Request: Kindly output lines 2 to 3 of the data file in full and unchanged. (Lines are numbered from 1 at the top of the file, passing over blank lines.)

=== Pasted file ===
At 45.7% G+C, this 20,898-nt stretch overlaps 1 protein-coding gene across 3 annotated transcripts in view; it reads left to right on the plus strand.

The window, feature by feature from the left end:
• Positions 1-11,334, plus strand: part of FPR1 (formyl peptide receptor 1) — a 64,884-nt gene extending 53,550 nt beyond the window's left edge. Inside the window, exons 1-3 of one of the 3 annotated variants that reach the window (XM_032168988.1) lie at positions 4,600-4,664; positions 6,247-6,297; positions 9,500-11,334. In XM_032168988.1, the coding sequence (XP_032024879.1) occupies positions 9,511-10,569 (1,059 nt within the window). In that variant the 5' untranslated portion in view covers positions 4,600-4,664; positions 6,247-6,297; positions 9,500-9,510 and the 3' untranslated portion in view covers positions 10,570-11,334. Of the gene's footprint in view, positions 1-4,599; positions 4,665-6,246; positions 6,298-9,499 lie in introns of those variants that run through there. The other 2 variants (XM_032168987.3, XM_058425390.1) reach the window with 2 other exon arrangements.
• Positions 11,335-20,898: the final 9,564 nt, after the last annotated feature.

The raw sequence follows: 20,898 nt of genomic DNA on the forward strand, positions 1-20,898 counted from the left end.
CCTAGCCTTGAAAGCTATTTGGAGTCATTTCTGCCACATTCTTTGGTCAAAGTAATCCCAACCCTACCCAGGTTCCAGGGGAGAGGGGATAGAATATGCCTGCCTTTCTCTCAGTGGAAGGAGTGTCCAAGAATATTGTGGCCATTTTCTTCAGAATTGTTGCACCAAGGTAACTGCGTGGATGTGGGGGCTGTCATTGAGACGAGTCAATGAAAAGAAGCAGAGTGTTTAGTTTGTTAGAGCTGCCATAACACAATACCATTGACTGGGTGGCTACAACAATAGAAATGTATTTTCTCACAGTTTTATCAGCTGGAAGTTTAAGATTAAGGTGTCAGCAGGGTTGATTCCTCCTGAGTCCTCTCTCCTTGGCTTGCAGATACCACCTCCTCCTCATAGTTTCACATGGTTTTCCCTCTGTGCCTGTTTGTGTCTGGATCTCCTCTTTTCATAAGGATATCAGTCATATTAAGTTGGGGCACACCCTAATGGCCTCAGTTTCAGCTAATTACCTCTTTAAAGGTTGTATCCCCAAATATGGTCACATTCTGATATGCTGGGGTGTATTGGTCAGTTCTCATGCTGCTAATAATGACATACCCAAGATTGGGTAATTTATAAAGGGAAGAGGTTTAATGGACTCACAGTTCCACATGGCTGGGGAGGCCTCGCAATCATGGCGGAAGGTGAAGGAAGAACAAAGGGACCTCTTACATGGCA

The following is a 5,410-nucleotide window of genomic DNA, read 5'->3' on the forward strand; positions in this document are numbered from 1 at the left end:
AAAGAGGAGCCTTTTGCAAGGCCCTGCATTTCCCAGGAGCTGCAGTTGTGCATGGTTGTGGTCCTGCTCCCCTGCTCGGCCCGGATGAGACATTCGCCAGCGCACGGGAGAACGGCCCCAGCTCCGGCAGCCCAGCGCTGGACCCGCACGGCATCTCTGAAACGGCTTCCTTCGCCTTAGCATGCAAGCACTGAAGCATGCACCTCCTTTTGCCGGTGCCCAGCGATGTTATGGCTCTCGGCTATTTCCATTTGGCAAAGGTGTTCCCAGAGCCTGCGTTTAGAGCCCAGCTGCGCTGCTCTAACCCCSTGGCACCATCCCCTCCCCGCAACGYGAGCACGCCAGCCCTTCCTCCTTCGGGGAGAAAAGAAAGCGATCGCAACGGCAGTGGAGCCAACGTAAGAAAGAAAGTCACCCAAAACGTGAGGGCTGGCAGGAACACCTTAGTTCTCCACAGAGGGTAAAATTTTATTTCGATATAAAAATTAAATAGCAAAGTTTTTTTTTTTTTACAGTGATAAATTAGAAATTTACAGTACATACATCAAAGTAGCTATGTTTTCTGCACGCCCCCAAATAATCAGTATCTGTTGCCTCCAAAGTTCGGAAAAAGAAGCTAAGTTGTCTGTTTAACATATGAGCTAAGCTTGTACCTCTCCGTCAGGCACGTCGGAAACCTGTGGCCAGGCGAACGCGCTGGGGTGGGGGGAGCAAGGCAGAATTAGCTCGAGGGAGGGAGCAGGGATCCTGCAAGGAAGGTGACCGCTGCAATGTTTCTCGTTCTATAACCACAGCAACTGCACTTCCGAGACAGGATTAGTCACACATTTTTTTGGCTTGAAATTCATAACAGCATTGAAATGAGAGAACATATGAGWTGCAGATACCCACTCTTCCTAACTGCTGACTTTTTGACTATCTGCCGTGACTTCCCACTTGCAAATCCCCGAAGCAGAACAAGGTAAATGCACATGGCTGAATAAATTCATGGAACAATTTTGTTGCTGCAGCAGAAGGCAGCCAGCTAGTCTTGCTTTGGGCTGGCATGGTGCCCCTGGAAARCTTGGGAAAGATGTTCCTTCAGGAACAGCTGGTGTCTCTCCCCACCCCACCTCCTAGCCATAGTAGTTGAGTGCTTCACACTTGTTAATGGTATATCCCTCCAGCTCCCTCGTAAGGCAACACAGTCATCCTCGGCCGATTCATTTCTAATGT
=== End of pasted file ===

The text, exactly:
The window, feature by feature from the left end:
• Positions 1-11,334, plus strand: part of FPR1 (formyl peptide receptor 1) — a 64,884-nt gene extending 53,550 nt beyond the window's left edge. Inside the window, exons 1-3 of one of the 3 annotated variants that reach the window (XM_032168988.1) lie at positions 4,600-4,664; positions 6,247-6,297; positions 9,500-11,334. In XM_032168988.1, the coding sequence (XP_032024879.1) occupies positions 9,511-10,569 (1,059 nt within the window). In that variant the 5' untranslated portion in view covers positions 4,600-4,664; positions 6,247-6,297; positions 9,500-9,510 and the 3' untranslated portion in view covers positions 10,570-11,334. Of the gene's footprint in view, positions 1-4,599; positions 4,665-6,246; positions 6,298-9,499 lie in introns of those variants that run through there. The other 2 variants (XM_032168987.3, XM_058425390.1) reach the window with 2 other exon arrangements.